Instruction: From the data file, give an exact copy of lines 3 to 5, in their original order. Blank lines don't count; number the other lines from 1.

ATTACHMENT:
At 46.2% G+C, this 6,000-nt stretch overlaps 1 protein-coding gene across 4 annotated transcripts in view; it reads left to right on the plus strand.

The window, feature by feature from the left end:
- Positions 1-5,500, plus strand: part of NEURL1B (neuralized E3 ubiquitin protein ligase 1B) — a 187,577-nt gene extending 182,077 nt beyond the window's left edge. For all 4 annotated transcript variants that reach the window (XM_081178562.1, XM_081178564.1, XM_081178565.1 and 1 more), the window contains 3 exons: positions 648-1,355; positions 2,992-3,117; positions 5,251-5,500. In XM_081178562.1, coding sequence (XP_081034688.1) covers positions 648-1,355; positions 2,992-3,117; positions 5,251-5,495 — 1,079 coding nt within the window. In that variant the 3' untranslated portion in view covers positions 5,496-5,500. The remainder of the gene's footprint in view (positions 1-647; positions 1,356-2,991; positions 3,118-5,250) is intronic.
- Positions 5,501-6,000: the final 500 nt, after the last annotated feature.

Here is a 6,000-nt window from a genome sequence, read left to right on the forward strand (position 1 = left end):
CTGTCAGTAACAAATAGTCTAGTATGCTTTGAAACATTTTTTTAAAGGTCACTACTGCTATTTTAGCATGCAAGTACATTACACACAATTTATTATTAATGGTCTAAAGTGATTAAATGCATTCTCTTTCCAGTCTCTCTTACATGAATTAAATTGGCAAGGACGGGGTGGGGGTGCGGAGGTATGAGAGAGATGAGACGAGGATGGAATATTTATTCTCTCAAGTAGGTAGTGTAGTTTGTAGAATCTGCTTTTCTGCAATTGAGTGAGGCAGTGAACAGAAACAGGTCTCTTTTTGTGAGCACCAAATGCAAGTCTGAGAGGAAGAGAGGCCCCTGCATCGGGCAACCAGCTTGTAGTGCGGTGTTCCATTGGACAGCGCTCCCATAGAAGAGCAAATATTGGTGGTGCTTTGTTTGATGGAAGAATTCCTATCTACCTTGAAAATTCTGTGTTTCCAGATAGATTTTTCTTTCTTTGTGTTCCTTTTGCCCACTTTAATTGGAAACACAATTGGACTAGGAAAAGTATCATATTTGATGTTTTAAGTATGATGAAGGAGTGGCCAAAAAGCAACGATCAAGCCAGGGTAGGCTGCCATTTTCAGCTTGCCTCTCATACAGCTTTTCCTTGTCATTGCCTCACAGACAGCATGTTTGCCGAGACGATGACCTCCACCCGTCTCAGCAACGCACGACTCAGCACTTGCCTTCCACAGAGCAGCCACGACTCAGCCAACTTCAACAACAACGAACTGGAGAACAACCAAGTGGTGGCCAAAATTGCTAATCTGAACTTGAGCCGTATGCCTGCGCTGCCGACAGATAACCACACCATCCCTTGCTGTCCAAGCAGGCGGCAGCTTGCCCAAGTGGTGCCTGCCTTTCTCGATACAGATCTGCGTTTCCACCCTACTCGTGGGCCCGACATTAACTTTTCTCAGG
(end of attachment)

- Positions 1-5,500, plus strand: part of NEURL1B (neuralized E3 ubiquitin protein ligase 1B) — a 187,577-nt gene extending 182,077 nt beyond the window's left edge. For all 4 annotated transcript variants that reach the window (XM_081178562.1, XM_081178564.1, XM_081178565.1 and 1 more), the window contains 3 exons: positions 648-1,355; positions 2,992-3,117; positions 5,251-5,500. In XM_081178562.1, coding sequence (XP_081034688.1) covers positions 648-1,355; positions 2,992-3,117; positions 5,251-5,495 — 1,079 coding nt within the window. In that variant the 3' untranslated portion in view covers positions 5,496-5,500. The remainder of the gene's footprint in view (positions 1-647; positions 1,356-2,991; positions 3,118-5,250) is intronic.
- Positions 5,501-6,000: the final 500 nt, after the last annotated feature.

Here is a 6,000-nt window from a genome sequence, read left to right on the forward strand (position 1 = left end):